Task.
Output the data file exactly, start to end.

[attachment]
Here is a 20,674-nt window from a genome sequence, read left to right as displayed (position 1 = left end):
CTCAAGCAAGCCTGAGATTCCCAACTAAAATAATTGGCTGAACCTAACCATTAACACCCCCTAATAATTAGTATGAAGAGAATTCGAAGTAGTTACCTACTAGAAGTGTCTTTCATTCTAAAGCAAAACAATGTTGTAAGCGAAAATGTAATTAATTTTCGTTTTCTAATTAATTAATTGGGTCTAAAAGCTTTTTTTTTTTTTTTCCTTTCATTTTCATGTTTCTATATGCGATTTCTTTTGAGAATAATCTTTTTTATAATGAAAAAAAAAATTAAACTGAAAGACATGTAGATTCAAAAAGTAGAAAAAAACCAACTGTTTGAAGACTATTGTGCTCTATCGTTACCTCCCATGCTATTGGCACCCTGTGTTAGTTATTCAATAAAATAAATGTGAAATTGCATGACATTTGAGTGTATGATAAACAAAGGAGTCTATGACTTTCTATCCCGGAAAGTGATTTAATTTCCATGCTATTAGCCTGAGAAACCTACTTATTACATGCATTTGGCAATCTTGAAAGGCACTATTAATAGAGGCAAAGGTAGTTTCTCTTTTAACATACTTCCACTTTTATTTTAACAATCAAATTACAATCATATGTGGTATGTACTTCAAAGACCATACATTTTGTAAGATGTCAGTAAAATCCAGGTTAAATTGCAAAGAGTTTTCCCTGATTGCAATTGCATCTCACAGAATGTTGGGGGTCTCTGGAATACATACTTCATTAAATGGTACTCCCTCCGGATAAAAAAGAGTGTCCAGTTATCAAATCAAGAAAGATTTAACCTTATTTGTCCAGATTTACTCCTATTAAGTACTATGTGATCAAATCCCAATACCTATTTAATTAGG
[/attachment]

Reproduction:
Here is a 20,674-nt window from a genome sequence, read left to right as displayed (position 1 = left end):
CTCAAGCAAGCCTGAGATTCCCAACTAAAATAATTGGCTGAACCTAACCATTAACACCCCCTAATAATTAGTATGAAGAGAATTCGAAGTAGTTACCTACTAGAAGTGTCTTTCATTCTAAAGCAAAACAATGTTGTAAGCGAAAATGTAATTAATTTTCGTTTTCTAATTAATTAATTGGGTCTAAAAGCTTTTTTTTTTTTTTTCCTTTCATTTTCATGTTTCTATATGCGATTTCTTTTGAGAATAATCTTTTTTATAATGAAAAAAAAAATTAAACTGAAAGACATGTAGATTCAAAAAGTAGAAAAAAACCAACTGTTTGAAGACTATTGTGCTCTATCGTTACCTCCCATGCTATTGGCACCCTGTGTTAGTTATTCAATAAAATAAATGTGAAATTGCATGACATTTGAGTGTATGATAAACAAAGGAGTCTATGACTTTCTATCCCGGAAAGTGATTTAATTTCCATGCTATTAGCCTGAGAAACCTACTTATTACATGCATTTGGCAATCTTGAAAGGCACTATTAATAGAGGCAAAGGTAGTTTCTCTTTTAACATACTTCCACTTTTATTTTAACAATCAAATTACAATCATATGTGGTATGTACTTCAAAGACCATACATTTTGTAAGATGTCAGTAAAATCCAGGTTAAATTGCAAAGAGTTTTCCCTGATTGCAATTGCATCTCACAGAATGTTGGGGGTCTCTGGAATACATACTTCATTAAATGGTACTCCCTCCGGATAAAAAAGAGTGTCCAGTTATCAAATCAAGAAAGATTTAACCTTATTTGTCCAGATTTACTCCTATTAAGTACTATGTGATCAAATCCCAATACCTATTTAATTAGG